Arab bids to be next Israeli premier

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IN JAFFA, the shabby Arab town on a rocky promontory overlooking Tel Aviv, Sami Abu Shahabeh is campaigning on behalf of the first Israeli- Arab to try to become Prime Minister of Israel. He says: "It is time for the Arabs to show that they are not in anybody's pocket."

The walls of his campaign headquarters are plastered with pictures of Azmi Bishara, the Israeli-Arab academic who is becoming a central figure in Israel's election on 17 May. His aim is not to win, but to take enough votes to ensure that the needs of the one million Arabs who are Israeli citizens cannot be ignored.

Mr Abu Shahabeh, 23, a political science student at Tel Aviv University, says that already the campaign has succeeded "in reminding the world that Israeli-Arabs exist and do not have equal rights with Jews".

He does not rule out a deal with Ehud Barak, the leader of the Labour party, but says he must make an agreement to end discrimination in housing, education and employment.

The Israeli-Arabs, descended from the 150,000 Palestinians who were not forced to leave when Israel was founded in 1948, are concentrated mainly in western Galilee, where three-quarters live, with a remnant in cities such as Jaffa and Haifa. In Jaffa, once the second biggest city in Palestine, some 20,000 Arabs live today in crumbling buildings within sight of the tower blocks of Tel Aviv.

It is a politically schizophrenic community, speaking both Hebrew and Arabic, unable to identify either with Israel or the 2.5 million Palestinians in the West Bank and Gaza.

"This sense of being doubly marginalised has haunted us throughout the 1990s," says Dr Asa'ad Ghanem of Haifa University. "We are neither Israelis nor Palestinians, but a small part of this and a small part of that."

Politically, however, the Israeli-Arabs play an important role because they are 10 per cent of the electorate. The last Labour government depended on their votes in the Knesset. If he is to win the election, Mr Barak needs them to turn out massively for him on 17 May, and again - if no candidate gets half the vote - on 1 June.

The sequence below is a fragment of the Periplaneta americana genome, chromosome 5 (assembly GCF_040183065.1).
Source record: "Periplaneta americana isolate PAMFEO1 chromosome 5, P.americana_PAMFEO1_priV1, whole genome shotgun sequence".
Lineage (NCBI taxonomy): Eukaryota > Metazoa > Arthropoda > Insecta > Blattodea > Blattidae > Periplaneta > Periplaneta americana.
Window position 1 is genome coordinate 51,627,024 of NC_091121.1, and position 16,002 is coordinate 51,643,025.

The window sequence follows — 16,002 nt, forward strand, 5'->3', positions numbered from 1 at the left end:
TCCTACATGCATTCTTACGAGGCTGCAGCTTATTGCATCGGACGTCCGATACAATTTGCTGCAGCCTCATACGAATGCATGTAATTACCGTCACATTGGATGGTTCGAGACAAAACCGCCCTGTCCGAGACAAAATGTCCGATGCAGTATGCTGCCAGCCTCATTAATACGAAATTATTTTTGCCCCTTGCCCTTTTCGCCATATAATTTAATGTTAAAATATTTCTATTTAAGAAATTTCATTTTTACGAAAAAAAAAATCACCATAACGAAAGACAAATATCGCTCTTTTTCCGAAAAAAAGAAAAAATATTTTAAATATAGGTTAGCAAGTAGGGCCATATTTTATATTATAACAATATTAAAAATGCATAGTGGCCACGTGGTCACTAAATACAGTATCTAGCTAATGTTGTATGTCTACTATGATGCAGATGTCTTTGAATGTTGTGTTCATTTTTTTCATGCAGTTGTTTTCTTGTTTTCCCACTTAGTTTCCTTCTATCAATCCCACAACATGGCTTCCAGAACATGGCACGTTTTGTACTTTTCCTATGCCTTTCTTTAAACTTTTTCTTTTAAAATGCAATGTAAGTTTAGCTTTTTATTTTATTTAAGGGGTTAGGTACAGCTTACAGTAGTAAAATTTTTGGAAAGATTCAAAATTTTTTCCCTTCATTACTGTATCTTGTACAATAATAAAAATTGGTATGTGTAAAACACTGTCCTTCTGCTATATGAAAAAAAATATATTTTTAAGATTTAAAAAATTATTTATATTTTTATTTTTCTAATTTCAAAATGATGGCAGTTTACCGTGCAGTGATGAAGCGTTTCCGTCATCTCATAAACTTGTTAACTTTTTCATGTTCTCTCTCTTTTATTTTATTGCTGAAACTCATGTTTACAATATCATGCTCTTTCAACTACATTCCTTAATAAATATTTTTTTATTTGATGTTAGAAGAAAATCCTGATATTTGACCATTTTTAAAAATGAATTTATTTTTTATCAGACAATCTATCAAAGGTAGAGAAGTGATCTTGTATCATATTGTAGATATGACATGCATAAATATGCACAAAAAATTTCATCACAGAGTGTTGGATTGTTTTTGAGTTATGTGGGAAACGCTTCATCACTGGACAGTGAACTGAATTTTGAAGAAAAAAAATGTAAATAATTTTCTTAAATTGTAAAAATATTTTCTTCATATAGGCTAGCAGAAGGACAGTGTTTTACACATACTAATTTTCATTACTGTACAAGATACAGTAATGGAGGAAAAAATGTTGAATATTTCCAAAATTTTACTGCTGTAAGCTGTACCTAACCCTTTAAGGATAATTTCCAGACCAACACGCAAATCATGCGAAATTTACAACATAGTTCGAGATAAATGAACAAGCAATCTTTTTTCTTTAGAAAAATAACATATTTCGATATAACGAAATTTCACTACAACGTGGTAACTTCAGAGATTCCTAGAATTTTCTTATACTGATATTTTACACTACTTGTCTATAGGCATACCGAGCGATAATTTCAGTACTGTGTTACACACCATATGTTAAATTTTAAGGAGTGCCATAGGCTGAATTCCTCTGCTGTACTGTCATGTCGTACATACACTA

This may not happen. The first round of the election for the prime minister is also the Knesset elections, when Israeli-Arabs have an incentive to go to the polls to vote for their own parties. Dr Ghanem, citing the results of a survey of Arab-Israeli voting intentions he conducted, says: "It is quite clear the turn-out will be very high, 85 to 87 per cent, in the first round, but a quarter will stay at home in the run-off.

"Arabs have a difficulty in voting for a Zionist military officer like Barak."

Amir Zabadad, 28, a computer programmer who is also campaigning for Mr Bishara in Jaffa, says he does not think he could bring himself to vote for Mr Barak once his own candidate is eliminated. He says: "I will probably cast a blank ballot paper unless he signs an agreement with us."

He points out that Mr Barak is heavily publicising a commando raid he led in 1973 to eliminate three Palestinian leaders in Beirut.

At the same time Israeli-Arab voters are eager to get rid of Benjamin Netanyahu as Prime Minister. Mr Bishara has been criticised by the two other main Arab parties, Hadash (Communists) and the Islamic party, for standing at all. Abed Malek Dahamshe, an Islamic leader, says: "Bishara's candidacy will siphon off votes from Barak, whose position is closest to our own, namely that of the peace camp."

The dilemma for the Israeli-Arabs is that if they run their own candidate they may rob Mr Barak of vital votes and open the door to Mr Netanyahu, whom they detest. But if they vote for Mr Barak they are in danger of having their support taken for granted.

Mr Netanyahu's strategy is based on forcing the election into a second round, when he believes the Israeli-Arab vote will be down. Mr Ghanem says the Israeli-Arabs will only turn out en masse for Mr Barak if he reaches an agreement with them. He adds: "It is not enough to hate Netanyahu. We need somebody to love."